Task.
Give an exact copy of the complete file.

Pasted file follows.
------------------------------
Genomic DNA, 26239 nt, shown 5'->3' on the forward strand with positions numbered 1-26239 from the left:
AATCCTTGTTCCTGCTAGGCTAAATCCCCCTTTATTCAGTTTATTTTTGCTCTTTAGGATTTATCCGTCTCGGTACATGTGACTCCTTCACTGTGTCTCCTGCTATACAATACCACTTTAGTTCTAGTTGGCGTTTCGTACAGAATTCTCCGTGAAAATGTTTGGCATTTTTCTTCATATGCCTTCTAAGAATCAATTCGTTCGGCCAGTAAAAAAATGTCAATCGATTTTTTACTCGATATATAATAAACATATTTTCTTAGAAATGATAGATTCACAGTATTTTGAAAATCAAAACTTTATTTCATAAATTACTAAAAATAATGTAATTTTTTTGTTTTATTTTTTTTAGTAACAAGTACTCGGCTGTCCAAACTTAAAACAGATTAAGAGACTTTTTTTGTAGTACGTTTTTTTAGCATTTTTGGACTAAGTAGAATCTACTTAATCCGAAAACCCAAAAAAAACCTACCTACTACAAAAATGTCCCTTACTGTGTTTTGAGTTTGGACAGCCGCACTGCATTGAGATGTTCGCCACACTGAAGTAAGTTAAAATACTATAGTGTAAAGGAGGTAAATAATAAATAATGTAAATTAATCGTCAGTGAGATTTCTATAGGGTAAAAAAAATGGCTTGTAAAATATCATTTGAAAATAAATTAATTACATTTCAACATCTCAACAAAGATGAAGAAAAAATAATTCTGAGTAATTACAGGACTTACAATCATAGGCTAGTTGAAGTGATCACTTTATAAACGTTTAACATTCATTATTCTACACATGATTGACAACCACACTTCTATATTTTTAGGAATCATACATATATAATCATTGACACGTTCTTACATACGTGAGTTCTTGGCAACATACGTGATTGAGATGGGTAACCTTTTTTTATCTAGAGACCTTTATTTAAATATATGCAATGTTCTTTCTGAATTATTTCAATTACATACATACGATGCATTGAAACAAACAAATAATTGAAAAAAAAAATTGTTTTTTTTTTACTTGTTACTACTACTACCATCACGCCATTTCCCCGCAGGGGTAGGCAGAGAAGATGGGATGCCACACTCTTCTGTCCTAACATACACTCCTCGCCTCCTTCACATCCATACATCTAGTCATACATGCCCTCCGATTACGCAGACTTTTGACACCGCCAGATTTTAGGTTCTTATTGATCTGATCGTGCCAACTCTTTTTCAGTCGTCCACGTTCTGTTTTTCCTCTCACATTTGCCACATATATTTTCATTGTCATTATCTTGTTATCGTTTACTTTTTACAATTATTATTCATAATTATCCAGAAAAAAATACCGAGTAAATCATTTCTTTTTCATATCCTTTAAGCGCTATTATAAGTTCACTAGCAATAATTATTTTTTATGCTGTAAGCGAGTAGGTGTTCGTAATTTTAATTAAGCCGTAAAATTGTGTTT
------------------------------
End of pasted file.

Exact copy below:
Genomic DNA, 26239 nt, shown 5'->3' on the forward strand with positions numbered 1-26239 from the left:
AATCCTTGTTCCTGCTAGGCTAAATCCCCCTTTATTCAGTTTATTTTTGCTCTTTAGGATTTATCCGTCTCGGTACATGTGACTCCTTCACTGTGTCTCCTGCTATACAATACCACTTTAGTTCTAGTTGGCGTTTCGTACAGAATTCTCCGTGAAAATGTTTGGCATTTTTCTTCATATGCCTTCTAAGAATCAATTCGTTCGGCCAGTAAAAAAATGTCAATCGATTTTTTACTCGATATATAATAAACATATTTTCTTAGAAATGATAGATTCACAGTATTTTGAAAATCAAAACTTTATTTCATAAATTACTAAAAATAATGTAATTTTTTTGTTTTATTTTTTTTAGTAACAAGTACTCGGCTGTCCAAACTTAAAACAGATTAAGAGACTTTTTTTGTAGTACGTTTTTTTAGCATTTTTGGACTAAGTAGAATCTACTTAATCCGAAAACCCAAAAAAAACCTACCTACTACAAAAATGTCCCTTACTGTGTTTTGAGTTTGGACAGCCGCACTGCATTGAGATGTTCGCCACACTGAAGTAAGTTAAAATACTATAGTGTAAAGGAGGTAAATAATAAATAATGTAAATTAATCGTCAGTGAGATTTCTATAGGGTAAAAAAAATGGCTTGTAAAATATCATTTGAAAATAAATTAATTACATTTCAACATCTCAACAAAGATGAAGAAAAAATAATTCTGAGTAATTACAGGACTTACAATCATAGGCTAGTTGAAGTGATCACTTTATAAACGTTTAACATTCATTATTCTACACATGATTGACAACCACACTTCTATATTTTTAGGAATCATACATATATAATCATTGACACGTTCTTACATACGTGAGTTCTTGGCAACATACGTGATTGAGATGGGTAACCTTTTTTTATCTAGAGACCTTTATTTAAATATATGCAATGTTCTTTCTGAATTATTTCAATTACATACATACGATGCATTGAAACAAACAAATAATTGAAAAAAAAAATTGTTTTTTTTTTACTTGTTACTACTACTACCATCACGCCATTTCCCCGCAGGGGTAGGCAGAGAAGATGGGATGCCACACTCTTCTGTCCTAACATACACTCCTCGCCTCCTTCACATCCATACATCTAGTCATACATGCCCTCCGATTACGCAGACTTTTGACACCGCCAGATTTTAGGTTCTTATTGATCTGATCGTGCCAACTCTTTTTCAGTCGTCCACGTTCTGTTTTTCCTCTCACATTTGCCACATATATTTTCATTGTCATTATCTTGTTATCGTTTACTTTTTACAATTATTATTCATAATTATCCAGAAAAAAATACCGAGTAAATCATTTCTTTTTCATATCCTTTAAGCGCTATTATAAGTTCACTAGCAATAATTATTTTTTATGCTGTAAGCGAGTAGGTGTTCGTAATTTTAATTAAGCCGTAAAATTGTGTTT